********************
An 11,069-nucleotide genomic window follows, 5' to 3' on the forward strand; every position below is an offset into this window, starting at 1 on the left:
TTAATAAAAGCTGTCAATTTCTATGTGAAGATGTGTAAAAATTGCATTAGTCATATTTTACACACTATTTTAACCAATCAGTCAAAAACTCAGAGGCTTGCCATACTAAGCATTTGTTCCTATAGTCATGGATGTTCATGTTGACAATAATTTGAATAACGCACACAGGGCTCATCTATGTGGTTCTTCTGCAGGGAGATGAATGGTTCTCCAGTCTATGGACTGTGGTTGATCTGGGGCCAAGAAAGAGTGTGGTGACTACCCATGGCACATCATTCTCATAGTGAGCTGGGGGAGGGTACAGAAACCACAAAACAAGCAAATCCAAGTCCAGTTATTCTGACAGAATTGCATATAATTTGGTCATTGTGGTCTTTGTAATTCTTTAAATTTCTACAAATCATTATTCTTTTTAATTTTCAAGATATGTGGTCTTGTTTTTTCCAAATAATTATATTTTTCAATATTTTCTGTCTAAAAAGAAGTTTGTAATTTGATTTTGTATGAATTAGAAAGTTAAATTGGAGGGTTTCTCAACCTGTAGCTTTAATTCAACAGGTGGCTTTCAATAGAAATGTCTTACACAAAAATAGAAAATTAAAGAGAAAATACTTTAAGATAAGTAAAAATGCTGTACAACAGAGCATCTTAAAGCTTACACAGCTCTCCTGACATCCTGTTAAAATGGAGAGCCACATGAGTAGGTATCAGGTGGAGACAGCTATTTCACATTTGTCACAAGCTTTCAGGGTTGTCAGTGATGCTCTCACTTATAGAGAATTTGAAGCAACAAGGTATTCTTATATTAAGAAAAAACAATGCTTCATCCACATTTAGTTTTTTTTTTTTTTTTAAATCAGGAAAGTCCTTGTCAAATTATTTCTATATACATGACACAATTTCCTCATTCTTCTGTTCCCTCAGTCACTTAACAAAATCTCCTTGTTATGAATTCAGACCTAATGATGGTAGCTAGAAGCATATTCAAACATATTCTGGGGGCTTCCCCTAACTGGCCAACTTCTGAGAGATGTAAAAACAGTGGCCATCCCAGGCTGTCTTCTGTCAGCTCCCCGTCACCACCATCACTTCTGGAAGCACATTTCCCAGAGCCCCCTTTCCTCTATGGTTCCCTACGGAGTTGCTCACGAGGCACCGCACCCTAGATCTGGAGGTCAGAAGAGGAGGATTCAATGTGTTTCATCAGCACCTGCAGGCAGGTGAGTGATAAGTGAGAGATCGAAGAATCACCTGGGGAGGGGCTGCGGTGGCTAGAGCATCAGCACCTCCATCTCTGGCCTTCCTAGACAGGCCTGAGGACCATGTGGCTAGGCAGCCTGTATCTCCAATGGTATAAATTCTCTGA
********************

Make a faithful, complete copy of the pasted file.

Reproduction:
An 11,069-nucleotide genomic window follows, 5' to 3' on the forward strand; every position below is an offset into this window, starting at 1 on the left:
TTAATAAAAGCTGTCAATTTCTATGTGAAGATGTGTAAAAATTGCATTAGTCATATTTTACACACTATTTTAACCAATCAGTCAAAAACTCAGAGGCTTGCCATACTAAGCATTTGTTCCTATAGTCATGGATGTTCATGTTGACAATAATTTGAATAACGCACACAGGGCTCATCTATGTGGTTCTTCTGCAGGGAGATGAATGGTTCTCCAGTCTATGGACTGTGGTTGATCTGGGGCCAAGAAAGAGTGTGGTGACTACCCATGGCACATCATTCTCATAGTGAGCTGGGGGAGGGTACAGAAACCACAAAACAAGCAAATCCAAGTCCAGTTATTCTGACAGAATTGCATATAATTTGGTCATTGTGGTCTTTGTAATTCTTTAAATTTCTACAAATCATTATTCTTTTTAATTTTCAAGATATGTGGTCTTGTTTTTTCCAAATAATTATATTTTTCAATATTTTCTGTCTAAAAAGAAGTTTGTAATTTGATTTTGTATGAATTAGAAAGTTAAATTGGAGGGTTTCTCAACCTGTAGCTTTAATTCAACAGGTGGCTTTCAATAGAAATGTCTTACACAAAAATAGAAAATTAAAGAGAAAATACTTTAAGATAAGTAAAAATGCTGTACAACAGAGCATCTTAAAGCTTACACAGCTCTCCTGACATCCTGTTAAAATGGAGAGCCACATGAGTAGGTATCAGGTGGAGACAGCTATTTCACATTTGTCACAAGCTTTCAGGGTTGTCAGTGATGCTCTCACTTATAGAGAATTTGAAGCAACAAGGTATTCTTATATTAAGAAAAAACAATGCTTCATCCACATTTAGTTTTTTTTTTTTTTTTAAATCAGGAAAGTCCTTGTCAAATTATTTCTATATACATGACACAATTTCCTCATTCTTCTGTTCCCTCAGTCACTTAACAAAATCTCCTTGTTATGAATTCAGACCTAATGATGGTAGCTAGAAGCATATTCAAACATATTCTGGGGGCTTCCCCTAACTGGCCAACTTCTGAGAGATGTAAAAACAGTGGCCATCCCAGGCTGTCTTCTGTCAGCTCCCCGTCACCACCATCACTTCTGGAAGCACATTTCCCAGAGCCCCCTTTCCTCTATGGTTCCCTACGGAGTTGCTCACGAGGCACCGCACCCTAGATCTGGAGGTCAGAAGAGGAGGATTCAATGTGTTTCATCAGCACCTGCAGGCAGGTGAGTGATAAGTGAGAGATCGAAGAATCACCTGGGGAGGGGCTGCGGTGGCTAGAGCATCAGCACCTCCATCTCTGGCCTTCCTAGACAGGCCTGAGGACCATGTGGCTAGGCAGCCTGTATCTCCAATGGTATAAATTCTCTGA